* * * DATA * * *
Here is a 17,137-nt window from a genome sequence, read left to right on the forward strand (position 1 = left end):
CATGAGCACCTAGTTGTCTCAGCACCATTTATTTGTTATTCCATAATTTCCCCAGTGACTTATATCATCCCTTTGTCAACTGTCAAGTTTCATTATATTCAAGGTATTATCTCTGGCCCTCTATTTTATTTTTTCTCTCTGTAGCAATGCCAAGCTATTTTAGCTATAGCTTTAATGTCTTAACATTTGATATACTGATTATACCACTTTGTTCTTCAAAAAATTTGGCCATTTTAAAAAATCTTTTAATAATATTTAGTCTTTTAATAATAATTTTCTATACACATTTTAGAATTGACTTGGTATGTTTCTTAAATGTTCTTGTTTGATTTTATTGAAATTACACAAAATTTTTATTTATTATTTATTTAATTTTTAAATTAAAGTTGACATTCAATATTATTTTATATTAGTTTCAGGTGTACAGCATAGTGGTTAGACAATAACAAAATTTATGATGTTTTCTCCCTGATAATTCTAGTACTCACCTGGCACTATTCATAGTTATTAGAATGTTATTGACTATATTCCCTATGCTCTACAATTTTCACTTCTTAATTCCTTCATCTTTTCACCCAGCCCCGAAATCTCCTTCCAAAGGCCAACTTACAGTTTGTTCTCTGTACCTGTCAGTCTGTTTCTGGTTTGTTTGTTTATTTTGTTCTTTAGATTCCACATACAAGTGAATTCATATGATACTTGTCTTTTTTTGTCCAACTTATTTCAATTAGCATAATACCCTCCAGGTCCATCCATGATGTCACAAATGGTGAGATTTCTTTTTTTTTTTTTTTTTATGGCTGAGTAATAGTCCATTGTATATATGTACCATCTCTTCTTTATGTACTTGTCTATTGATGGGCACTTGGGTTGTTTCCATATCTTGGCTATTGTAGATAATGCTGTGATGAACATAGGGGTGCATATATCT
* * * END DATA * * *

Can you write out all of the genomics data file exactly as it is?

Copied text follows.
Here is a 17,137-nt window from a genome sequence, read left to right on the forward strand (position 1 = left end):
CATGAGCACCTAGTTGTCTCAGCACCATTTATTTGTTATTCCATAATTTCCCCAGTGACTTATATCATCCCTTTGTCAACTGTCAAGTTTCATTATATTCAAGGTATTATCTCTGGCCCTCTATTTTATTTTTTCTCTCTGTAGCAATGCCAAGCTATTTTAGCTATAGCTTTAATGTCTTAACATTTGATATACTGATTATACCACTTTGTTCTTCAAAAAATTTGGCCATTTTAAAAAATCTTTTAATAATATTTAGTCTTTTAATAATAATTTTCTATACACATTTTAGAATTGACTTGGTATGTTTCTTAAATGTTCTTGTTTGATTTTATTGAAATTACACAAAATTTTTATTTATTATTTATTTAATTTTTAAATTAAAGTTGACATTCAATATTATTTTATATTAGTTTCAGGTGTACAGCATAGTGGTTAGACAATAACAAAATTTATGATGTTTTCTCCCTGATAATTCTAGTACTCACCTGGCACTATTCATAGTTATTAGAATGTTATTGACTATATTCCCTATGCTCTACAATTTTCACTTCTTAATTCCTTCATCTTTTCACCCAGCCCCGAAATCTCCTTCCAAAGGCCAACTTACAGTTTGTTCTCTGTACCTGTCAGTCTGTTTCTGGTTTGTTTGTTTATTTTGTTCTTTAGATTCCACATACAAGTGAATTCATATGATACTTGTCTTTTTTTGTCCAACTTATTTCAATTAGCATAATACCCTCCAGGTCCATCCATGATGTCACAAATGGTGAGATTTCTTTTTTTTTTTTTTTTTATGGCTGAGTAATAGTCCATTGTATATATGTACCATCTCTTCTTTATGTACTTGTCTATTGATGGGCACTTGGGTTGTTTCCATATCTTGGCTATTGTAGATAATGCTGTGATGAACATAGGGGTGCATATATCT